Emory Bankruptcy Developments Journal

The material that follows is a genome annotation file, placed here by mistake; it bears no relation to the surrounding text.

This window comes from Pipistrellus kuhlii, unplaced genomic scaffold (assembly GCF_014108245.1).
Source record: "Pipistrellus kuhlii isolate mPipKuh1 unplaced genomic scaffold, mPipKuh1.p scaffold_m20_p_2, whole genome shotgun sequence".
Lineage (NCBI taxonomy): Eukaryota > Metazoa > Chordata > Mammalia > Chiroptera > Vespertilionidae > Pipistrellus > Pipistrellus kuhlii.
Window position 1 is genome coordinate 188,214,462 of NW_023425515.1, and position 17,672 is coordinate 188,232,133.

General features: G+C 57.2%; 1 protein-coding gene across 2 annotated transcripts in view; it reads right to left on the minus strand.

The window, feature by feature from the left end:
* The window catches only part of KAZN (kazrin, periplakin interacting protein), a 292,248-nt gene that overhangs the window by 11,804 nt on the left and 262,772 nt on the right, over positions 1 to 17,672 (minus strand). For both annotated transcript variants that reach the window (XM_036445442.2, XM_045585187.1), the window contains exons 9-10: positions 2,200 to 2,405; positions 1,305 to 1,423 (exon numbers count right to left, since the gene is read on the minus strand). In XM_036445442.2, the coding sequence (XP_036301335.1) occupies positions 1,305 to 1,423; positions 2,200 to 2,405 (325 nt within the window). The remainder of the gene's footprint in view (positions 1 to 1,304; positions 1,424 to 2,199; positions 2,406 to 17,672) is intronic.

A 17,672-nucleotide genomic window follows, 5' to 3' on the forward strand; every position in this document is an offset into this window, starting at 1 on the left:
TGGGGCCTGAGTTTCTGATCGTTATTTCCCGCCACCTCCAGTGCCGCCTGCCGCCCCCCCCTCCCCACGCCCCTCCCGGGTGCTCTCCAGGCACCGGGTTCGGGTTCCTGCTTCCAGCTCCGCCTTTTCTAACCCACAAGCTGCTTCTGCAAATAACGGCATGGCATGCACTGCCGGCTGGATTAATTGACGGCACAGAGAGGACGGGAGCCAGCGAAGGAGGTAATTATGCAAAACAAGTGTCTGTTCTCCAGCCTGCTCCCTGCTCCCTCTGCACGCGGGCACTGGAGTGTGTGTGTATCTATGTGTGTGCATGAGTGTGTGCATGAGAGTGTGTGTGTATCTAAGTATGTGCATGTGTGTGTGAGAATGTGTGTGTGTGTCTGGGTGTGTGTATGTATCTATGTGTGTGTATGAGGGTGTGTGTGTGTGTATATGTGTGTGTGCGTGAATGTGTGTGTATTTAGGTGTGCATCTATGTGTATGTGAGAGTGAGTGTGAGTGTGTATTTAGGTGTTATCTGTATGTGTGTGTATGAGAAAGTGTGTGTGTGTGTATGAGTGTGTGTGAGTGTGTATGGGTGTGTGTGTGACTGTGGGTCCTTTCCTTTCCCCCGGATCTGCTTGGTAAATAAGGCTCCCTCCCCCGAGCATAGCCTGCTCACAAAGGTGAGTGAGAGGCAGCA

When it decided Matter of Spanish Peaks Holdings II, LLC, the Ninth Circuit exposed a major loophole in the Bankruptcy Code relating to landlords and tenants. This loophole may be exploited by shrewd real estate developers who create two corporate entities and place each into a landlord-tenant relationship, with the lease's terms heavily favoring the tenant corporate entity. Creating this artificial landlord-tenant relationship would permit the tenant entity to retain possession of the property should the landlord entity ever have to file for bankruptcy. This would permit the developer to receive a financial windfall either in the form of a buyout of the tenant entity's lease by a third-party purchaser, or by the continued operation of the tenant entity's business on the purchaser's land. The author analyzes the majority and minority approaches to this loophole, and ultimately argues that the minority approach is more pragmatic. The author then proposes a way for judges to fashion adequate protection to lessen the effect of an undeserving tenant's recovery.